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Cleveland Immigration & Naturalization Law Blog

Obtaining permanent resident status in the U.S.

Some Ohio residents may be interested in the way permanent resident status may be obtained in the United States. At this time, federal law allows foreign nationals to apply at the U.S. consulate in their home country or by petitioning for an adjustment of status when already in the United States.

Visa availability varies by category. Individuals in certain categories may need to wait until visas are open to them. If visa openings exist, the foreign national may file Form I-485 at the same time as the petition for permanent status. This concurrent filing may be open to those whose relatives are U.S. citizens.

An overview of immigration detainers

Ohio law enforcement agencies may encounter situations in which U.S. Immigration and Customs Enforcement may desire to take into custody an individual who has been held in a facility at the local, state or federal level. Immigration detention notification is accomplished with an immigration detainer on Form I-247. The notice accomplishes several goals, including notification of intent to assume custody, request for information about an impending release of an alien, and request for an individual to be held beyond the intended release date so that ICE can assume custody.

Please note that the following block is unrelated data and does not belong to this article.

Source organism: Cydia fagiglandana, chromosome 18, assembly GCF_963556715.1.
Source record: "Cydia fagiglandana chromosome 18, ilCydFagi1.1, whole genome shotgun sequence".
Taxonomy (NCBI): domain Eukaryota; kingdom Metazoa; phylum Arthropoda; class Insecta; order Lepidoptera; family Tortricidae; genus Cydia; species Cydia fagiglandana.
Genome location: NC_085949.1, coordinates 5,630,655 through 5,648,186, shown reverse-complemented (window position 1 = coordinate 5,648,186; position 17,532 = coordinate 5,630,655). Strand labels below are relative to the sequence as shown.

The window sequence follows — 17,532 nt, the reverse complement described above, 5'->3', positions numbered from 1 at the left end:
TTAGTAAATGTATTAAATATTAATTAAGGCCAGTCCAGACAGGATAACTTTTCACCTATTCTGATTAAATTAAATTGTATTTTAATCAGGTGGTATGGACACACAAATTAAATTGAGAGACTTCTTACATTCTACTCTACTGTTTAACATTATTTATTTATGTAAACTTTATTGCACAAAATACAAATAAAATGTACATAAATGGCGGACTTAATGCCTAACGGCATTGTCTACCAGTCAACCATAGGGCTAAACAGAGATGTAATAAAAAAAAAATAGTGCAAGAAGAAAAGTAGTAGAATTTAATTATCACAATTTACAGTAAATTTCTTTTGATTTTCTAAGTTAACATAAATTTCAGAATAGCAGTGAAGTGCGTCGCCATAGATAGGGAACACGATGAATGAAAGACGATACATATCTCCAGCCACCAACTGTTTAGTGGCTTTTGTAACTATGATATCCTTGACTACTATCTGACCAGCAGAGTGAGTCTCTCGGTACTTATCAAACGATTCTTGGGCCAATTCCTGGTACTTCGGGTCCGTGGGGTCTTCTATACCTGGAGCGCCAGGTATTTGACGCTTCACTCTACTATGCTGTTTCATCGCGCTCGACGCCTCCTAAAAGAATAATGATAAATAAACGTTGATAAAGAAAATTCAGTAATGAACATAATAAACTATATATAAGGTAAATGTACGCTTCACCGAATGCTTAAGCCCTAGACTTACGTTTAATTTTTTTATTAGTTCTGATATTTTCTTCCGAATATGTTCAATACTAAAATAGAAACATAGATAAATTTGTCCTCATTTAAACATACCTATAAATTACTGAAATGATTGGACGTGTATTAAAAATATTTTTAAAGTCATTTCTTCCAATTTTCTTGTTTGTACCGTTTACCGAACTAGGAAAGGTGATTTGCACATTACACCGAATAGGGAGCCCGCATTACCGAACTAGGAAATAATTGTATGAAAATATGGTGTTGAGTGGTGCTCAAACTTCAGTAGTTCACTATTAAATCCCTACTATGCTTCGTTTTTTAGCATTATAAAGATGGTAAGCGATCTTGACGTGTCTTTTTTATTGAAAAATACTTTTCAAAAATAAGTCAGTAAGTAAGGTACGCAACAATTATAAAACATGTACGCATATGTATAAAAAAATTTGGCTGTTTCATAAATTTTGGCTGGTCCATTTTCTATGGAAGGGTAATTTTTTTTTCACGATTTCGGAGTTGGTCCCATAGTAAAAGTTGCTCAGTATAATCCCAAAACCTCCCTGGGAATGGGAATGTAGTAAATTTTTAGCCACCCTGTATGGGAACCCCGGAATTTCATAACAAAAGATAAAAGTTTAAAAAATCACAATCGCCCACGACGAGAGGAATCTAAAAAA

The purpose of these detainers is to allow ICE to remove criminal aliens from the country who have been held in custody by law enforcement personnel. There may be cases in which an individual's presence in the United States may be important, such as when a candidate for removal is to be prosecuted or serve as a witness in another case. In such situations, it is important for law enforcement personnel to inform ICE.

Military naturalization eligibility and process

Some members of the military in Ohio are eligible to become naturalized U.S. citizens due to their service. To be eligible, people must serve or have served in a branch of the U.S. Armed Forces. Service eligibility is based on service in the Army, Marines, Navy, Air Force, Coast Guard or National Guard.

Military members have a streamlined naturalization process, and many of the physical presence and residence period requirements do not apply. If the member has separated from the military, the separation must have been an honorable one. Service members must demonstrate a good understanding of English and U.S. civics. Those who have served during peacetime or have recently separated from the military following peacetime service must be lawful permanent residents, must have served honorably for a year or longer and either have applied while still in the service or within six months of separation.

Family-based immigration requirements

Immigration law allows U.S. citizens in Ohio and around the country to petition for family-based immigration visas for certain types of family members. Some of these visas are unlimited, while others are limited to a certain number of allowable visas issued per year across the country.